TTHERE was no consensus at this month’s North East Shadow Monetary Policy Committee (MPC) meeting with members split between holding interest rates, a small rise and one member mooting a decrease in rates. There was a more gloomy outlook from most members than in recent months.

The MPC is a partnership between The Northern Echo, the North East England Chamber of Commerce and Darlington Building Society, which considers the state of the region’s economy and gives experts from a variety of sectors the opportunity to argue their case for a shift, or hold, in the rate.

David Coates, managing director of Newsquest North East, said: “I’d vote to hold rates. Given the uncertain political outlook, we need stability and I can see no good reason for a change at this time.”

Gary Ellis, partner at Clive Owen LLP, said: “My vote is for a “leave as it is” at the moment. Economic and political fragility leads to a finely balanced position at the moment - and therefore any interest rate increase should be delayed for a couple of months.”

Chris McDonald, CEO of the Materials Processing Institute, said: “I would vote to hold rates. Everything seems far too uncertain for a change, with manufacturers and retailers going to the wall and no clarity on Brexit.”

Chair of the committee and finance director at Darlington Building Society, Christopher White said: “I think the MPC should be considering a rate rise, even if it was a smaller rise of 10 basis points. The Governor of the Bank of England, Mark Carney, has stated that the MPC will increase rates if the economy continues to perform but I worry that if we wait too long, we will find ourselves looking back at mid-2019 as an opportunity missed.

“With good employment levels, inflation edging above target levels and Brexit kicked down the road now could be a good opportunity to start the journey to revert to more normal interest rate levels. With some global economies lowering their central bank rates and America warning it may have to do the same later in the year there may be less opportunity later in the year to increase rates.

“An increase in rates would also be good news for savers after a long period of lower returns.”

Rachel Anderson, Assistant Director – Policy (Tees Valley and Energy) North East England Chamber of Commerce, said: “My vote would be a hold. The economy is too uncertain at the moment and we have seen a slowing in manufacturing and sales in the 2nd quarter of the year as the effects of stockpiling in the first quarter work through.

“We are still in a period of great uncertainty and have seen a slowing in retail sales this quarter. Therefore, I don’t think it would be the time for the Bank of England to look at moving rates and it is better to wait until the next meeting when we will have better data on the impact of the Brexit delay past 29th March and before we hit the October deadline.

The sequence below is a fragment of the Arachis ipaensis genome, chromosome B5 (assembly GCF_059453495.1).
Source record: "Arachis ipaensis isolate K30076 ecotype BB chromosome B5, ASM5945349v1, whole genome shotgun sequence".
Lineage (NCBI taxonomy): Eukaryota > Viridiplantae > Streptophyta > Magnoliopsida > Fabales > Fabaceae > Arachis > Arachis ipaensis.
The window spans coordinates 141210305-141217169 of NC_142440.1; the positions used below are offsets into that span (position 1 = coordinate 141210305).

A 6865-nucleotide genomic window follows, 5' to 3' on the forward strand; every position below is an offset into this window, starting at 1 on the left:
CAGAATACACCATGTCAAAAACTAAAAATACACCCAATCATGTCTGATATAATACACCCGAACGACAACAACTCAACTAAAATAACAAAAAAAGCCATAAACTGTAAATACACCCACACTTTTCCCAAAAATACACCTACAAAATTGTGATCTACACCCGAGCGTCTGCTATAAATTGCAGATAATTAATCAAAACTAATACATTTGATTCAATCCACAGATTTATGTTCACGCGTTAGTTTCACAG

Paul Gibson, director and chartered financial planner at Active Chartered Financial Planners said: “Recent data has deteriorated so markets are expecting a 0.75% (yes 0.75%!) interest rate cut in the US over the course of this year. This is subject to change however, where the US goes, the UK usually follows.

“The dip in GDP published recently is expected to last for the whole quarter (so the bad news will keep coming all the way into August as its always out of date). Most believe it will be temporary, but the mood music is negative. Meanwhile Sterling remains weak at around $1.27 so any rate cuts could weaken it further, never mind Brexit.

“In my industry there are concerns starting to build about the state of the global economy and with the Brexit mood music hardening, we are not expecting interest rate rises in the near term as markets and jobs could start to be hit if we started tightening at this stage.

“My vote is not to change rates at this time.”

Chris Droogan, Managing Director of Cleveland Bridge, said: “Although UK economic growth is slipping back after Q1 temporary stock building, rising consumer confidence and wage growth would indicate that the UK is still on course to maintain 1% + annual growth.

“However, the failure to secure an EU exit deal acceptable to parliament, the change in government leadership plus deadlock in parliament will now lead to an extended, possibly very extended, period of uncertainty over the form and timing of Brexit. It seems inevitable that this extended uncertainty will be a source of economic weakness.

“In terms of Cleveland Bridge prospects, latest figures confirm that overall UK construction output has stagnated, but the overall trend of rising UK infrastructure output is still a positive factor. However, the latest quarterly release shows that the underlying level of infrastructure orders remains at its lowest point for 5 years.

“Although maintaining interest rate at its present level is an acceptable policy given continuing economic growth and the fact that current inflation is almost precisely at the 2% target level, the BOE should consider making a small temporary reduction in interest rate in order to signal that it will provide as much support as it can whilst UK political paralysis continues.”

Graham Robb, senior partner of Recognition PR, said: “Inflation is starting to be a concern. We can’t let Brexit cause us to be myopic to the dangers of inflation and now the time could be opportune for a rise in interest rates.”